ORIGINAL RESEARCH article
Sec. Marine Megafauna
Volume 10 - 2023 | https://doi.org/10.3389/fmars.2023.1201009
From rookeries to foraging grounds: understanding regional connectivity and genetic diversity in hawksbill turtles
- 1School of Science, Technology, and Engineering, University of the Sunshine Coast, Sippy Downs, QLD, Australia
- 2World Wide Fund for Nature, Healthy Land and Seascapes, Brisbane, QLD, Australia
- 3Marine Spatial Ecology Lab, University of Queensland, School of Biological Sciences, St Lucia, QLD, Australia
- 4Food and Agriculture Organisation of the United Nations, Sub-Regional Office for the Pacific, Apia, Samoa
- 5Australian Rivers Institute, Griffith University, Nathan, QLD, Australia
- 6The Coral Islands Limited, Panasesa Island, Papua New Guinea
- 7Lissenung Resort Island, Kavieng, Papua New Guinea
- 8Department of Chemistry and Bioscience, Aalborg University, Aalborg, Denmark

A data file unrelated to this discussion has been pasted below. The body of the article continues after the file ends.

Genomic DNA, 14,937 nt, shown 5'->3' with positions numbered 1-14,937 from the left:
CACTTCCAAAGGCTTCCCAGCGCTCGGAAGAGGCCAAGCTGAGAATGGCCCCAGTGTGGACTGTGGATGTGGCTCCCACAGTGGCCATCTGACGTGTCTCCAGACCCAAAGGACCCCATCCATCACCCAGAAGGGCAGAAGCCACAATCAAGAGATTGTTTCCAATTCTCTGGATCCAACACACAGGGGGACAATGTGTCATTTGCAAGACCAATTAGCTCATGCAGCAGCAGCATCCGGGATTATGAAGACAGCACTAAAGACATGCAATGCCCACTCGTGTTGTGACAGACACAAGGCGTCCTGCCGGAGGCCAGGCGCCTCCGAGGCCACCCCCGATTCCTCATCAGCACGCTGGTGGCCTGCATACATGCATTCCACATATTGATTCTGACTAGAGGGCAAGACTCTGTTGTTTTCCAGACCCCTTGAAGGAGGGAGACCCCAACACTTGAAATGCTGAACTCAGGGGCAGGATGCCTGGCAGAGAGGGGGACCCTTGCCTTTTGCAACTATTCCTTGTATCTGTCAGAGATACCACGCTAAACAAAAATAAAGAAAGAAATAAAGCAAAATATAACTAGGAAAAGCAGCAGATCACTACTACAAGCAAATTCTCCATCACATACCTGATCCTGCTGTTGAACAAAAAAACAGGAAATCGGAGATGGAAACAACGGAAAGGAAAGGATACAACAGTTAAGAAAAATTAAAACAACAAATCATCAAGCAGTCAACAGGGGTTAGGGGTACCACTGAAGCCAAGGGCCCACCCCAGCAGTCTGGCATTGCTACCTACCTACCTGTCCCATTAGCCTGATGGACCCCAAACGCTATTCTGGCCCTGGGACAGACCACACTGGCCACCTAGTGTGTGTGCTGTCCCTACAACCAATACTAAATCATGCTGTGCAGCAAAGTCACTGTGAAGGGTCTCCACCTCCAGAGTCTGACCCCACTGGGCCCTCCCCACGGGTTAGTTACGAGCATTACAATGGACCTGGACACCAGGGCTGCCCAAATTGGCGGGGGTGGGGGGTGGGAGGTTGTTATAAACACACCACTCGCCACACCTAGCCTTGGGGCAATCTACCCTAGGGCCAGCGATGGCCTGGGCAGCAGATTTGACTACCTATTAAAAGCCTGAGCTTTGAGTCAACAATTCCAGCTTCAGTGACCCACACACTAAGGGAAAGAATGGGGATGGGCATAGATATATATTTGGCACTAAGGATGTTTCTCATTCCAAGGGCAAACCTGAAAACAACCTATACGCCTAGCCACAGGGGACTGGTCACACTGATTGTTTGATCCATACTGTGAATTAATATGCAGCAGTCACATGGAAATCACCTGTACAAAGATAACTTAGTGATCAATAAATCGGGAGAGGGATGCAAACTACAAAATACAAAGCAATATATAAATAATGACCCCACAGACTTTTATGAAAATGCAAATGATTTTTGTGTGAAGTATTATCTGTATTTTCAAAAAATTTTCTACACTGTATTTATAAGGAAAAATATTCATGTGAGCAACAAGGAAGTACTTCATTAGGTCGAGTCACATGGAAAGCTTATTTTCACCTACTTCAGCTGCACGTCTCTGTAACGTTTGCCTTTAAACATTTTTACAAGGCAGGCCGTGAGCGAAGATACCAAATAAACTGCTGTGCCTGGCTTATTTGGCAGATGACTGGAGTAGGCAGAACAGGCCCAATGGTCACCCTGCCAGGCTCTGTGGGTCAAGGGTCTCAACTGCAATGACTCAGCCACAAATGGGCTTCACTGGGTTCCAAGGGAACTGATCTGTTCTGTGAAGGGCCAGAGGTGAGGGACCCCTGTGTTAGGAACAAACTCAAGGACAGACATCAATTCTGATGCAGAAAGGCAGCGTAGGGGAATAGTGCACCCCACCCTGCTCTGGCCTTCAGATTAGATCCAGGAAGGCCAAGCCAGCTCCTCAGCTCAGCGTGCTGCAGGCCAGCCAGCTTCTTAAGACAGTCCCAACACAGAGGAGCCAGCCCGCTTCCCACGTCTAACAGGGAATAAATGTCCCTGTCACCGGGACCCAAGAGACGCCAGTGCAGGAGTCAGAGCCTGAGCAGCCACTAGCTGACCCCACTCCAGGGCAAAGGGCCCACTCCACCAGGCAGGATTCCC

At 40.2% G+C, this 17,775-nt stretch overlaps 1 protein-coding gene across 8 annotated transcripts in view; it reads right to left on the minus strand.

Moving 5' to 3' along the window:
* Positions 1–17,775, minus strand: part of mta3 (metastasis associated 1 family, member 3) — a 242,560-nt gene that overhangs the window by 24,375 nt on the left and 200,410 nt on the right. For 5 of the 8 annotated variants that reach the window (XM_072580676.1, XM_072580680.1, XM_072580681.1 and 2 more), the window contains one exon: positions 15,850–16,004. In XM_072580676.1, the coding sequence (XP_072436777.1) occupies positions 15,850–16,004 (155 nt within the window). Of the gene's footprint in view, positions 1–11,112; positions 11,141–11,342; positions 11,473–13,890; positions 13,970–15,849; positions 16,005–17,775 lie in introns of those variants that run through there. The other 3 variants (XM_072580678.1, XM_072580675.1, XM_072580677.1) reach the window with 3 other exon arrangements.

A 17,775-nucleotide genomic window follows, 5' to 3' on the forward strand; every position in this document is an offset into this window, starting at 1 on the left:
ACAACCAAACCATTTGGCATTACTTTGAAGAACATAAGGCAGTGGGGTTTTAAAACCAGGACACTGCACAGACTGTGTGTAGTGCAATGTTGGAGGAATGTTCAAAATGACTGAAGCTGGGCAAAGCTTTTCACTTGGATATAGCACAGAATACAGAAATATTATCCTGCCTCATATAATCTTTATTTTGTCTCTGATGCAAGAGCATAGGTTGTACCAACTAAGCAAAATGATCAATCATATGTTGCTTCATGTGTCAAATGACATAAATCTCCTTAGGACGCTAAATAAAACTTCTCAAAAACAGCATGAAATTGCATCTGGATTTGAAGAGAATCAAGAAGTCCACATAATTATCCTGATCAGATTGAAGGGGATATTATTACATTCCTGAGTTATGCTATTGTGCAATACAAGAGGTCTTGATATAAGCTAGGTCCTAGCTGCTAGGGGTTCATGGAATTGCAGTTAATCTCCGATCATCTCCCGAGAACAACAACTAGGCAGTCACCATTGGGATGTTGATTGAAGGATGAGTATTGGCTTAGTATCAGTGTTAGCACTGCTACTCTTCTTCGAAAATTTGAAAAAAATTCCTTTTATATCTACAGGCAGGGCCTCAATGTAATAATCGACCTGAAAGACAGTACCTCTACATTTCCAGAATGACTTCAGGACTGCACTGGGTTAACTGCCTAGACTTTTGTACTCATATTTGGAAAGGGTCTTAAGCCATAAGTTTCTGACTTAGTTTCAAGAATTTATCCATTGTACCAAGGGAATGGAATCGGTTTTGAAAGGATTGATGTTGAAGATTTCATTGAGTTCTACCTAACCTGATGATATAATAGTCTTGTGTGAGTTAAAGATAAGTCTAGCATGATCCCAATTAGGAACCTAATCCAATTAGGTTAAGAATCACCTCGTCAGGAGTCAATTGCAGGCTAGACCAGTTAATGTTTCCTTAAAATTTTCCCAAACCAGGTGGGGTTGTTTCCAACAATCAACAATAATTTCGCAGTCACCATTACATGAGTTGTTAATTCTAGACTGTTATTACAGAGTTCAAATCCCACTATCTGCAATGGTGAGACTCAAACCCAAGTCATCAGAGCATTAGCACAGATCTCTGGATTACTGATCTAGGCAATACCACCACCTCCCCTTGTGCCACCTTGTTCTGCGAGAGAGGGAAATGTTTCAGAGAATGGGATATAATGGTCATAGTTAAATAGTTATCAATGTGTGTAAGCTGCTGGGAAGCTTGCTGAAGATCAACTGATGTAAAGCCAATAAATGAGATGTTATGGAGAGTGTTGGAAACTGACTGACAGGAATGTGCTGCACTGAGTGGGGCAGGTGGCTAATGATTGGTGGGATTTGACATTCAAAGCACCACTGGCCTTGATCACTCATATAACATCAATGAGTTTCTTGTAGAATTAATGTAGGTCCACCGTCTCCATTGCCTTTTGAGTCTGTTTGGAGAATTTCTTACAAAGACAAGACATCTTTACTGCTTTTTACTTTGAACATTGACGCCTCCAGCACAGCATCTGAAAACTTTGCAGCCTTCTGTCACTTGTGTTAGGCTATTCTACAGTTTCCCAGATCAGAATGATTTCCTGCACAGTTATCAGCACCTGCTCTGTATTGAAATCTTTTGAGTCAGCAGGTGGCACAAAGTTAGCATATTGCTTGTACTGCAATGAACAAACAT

This study investigated the genetic structure, diversity, and migratory patterns of hawksbill turtles (Eretmochelys imbricata) from two nesting locations in Papua New Guinea (PNG) using mitochondrial DNA (mtDNA) sequencing and satellite telemetry. Tissue samples collected from nesting female hawksbill turtles (n=75) in PNG revealed a total of 6 haplotypes from the Conflict Group site and 5 haplotypes from Kavieng site, with the Conflict Group and Kavieng samples significantly differing from one another and all other known Asia-Pacific stocks. This finding expands our understanding of the genetic stock structure of hawksbill turtles in the Asia-Pacific region, resulting in 9 Management Units (MUs) now published. Satellite tracking of 15 hawksbill turtles revealed that all individuals migrated from the Conflict Group westerly towards foraging areas in eastern Australia (93%) and PNG (7%). With a mean migration path distance of 1241 ± 108 km, three distinct migration strategies were used by the 10 hawksbill turtles that made it to their foraging grounds in the I) eastern Torres Strait, II) Far North Queensland, and III) western PNG waters. A broad scope of home-range strategies and sizes (95% UD) were used, and in comparison to other studies further postulates that hawksbills are connected to non-specific foraging grounds associated with food source availability. This study provides for the first time in PNG essential insights into hawksbill turtle population structure and connectivity in the western Pacific region, highlighting the importance of effectively conserving and managing this critically endangered species as distinct population stocks. Furthermore, we make recommendations for national and regional conservation strategies and transboundary management to ensure the long-term survival and recovery of western Pacific’s hawksbill turtle populations.